The US Department of Justice (DoJ) has launched legal action against Barclays over the sale of toxic mortgage-backed securities in the lead-up to the financial crisis.
The civil complaint, filed in a New York court, accuses the British bank and employees of misrepresenting the quality of loans they sold to tens of thousands of investors between 2005 and 2007 in the run-up to the country's financial meltdown.
The DoJ claims that investors, which included credit unions, pension plans and university endowments, lost billions of dollars.
The lender falsely assured investors that it had excluded "unacceptable" loans, and that it had conducted due diligence on the loan pools it had securitised, according to the complaint.
Two former Barclays executives - John T Carroll and Paul Menefee - were named as individual defendants in the lawsuit accused of playing key roles in the alleged fraud.
The DoJ has not specified a sum it is seeking from Barclays for settling the action.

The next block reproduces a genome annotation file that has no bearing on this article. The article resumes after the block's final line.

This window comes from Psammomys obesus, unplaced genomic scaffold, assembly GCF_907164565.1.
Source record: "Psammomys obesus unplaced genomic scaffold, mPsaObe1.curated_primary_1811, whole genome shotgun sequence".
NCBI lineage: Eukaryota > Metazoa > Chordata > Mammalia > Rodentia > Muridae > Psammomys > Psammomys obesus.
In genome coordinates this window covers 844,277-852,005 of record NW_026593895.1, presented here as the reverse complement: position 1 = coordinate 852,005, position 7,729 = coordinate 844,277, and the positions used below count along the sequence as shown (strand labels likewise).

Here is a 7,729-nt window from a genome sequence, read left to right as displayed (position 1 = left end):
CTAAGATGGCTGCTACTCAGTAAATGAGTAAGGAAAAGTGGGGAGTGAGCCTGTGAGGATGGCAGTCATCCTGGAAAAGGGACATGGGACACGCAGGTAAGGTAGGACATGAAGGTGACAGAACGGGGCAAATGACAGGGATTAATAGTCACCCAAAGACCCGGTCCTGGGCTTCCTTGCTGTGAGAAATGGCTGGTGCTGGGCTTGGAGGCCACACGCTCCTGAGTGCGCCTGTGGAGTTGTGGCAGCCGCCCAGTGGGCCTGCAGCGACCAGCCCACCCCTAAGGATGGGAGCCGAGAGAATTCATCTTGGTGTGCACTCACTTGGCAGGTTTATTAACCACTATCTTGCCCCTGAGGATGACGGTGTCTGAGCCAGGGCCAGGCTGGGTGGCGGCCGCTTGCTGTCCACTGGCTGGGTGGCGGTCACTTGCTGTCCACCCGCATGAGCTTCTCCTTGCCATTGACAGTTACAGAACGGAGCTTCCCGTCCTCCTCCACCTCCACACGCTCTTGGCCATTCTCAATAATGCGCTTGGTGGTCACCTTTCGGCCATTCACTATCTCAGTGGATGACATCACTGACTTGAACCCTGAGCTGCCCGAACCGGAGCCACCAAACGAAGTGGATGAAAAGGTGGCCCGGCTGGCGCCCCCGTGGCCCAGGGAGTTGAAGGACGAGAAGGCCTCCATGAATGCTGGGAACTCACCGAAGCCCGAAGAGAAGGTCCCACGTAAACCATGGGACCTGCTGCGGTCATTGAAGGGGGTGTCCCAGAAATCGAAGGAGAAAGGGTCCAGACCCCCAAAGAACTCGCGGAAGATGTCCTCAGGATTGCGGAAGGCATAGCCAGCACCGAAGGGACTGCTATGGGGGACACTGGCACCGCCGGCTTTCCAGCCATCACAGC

Attorney general Loretta Lynch said in a statement: "As alleged in this complaint, Barclays jeopardised billions of dollars of wealth through practices that were plainly irresponsible and dishonest."
A Barclays spokesman said: "Barclays rejects the claims made in the complaint. Barclays considers that the claims made in the complaint are disconnected from the facts.
"We have an obligation to our shareholders, customers, clients and employees to defend ourselves against unreasonable allegations and demands. Barclays will vigorously defend the complaint and seek its dismissal at the earliest opportunity."
Separately, German lender Deutsche Bank has agreed to pay 7.2 billion US dollars (£5.8 billion) as part of the DoJ's investigation into the sale of mortgage-backed securities. The figure is considerably lower than the 14 billion US dollars (£11.3 billion) originally sought.
Credit Suisse has reached a 5.28 billon US dollar (£4.2 billion) settlement.
Banks have reached multibillion-dollar settlements with the US government over the sale of securities that were promoted as safe investments in the lead-up to the housing market crash, but were in fact bundles of mortgages from borrowers unlikely to be able to repay their loans.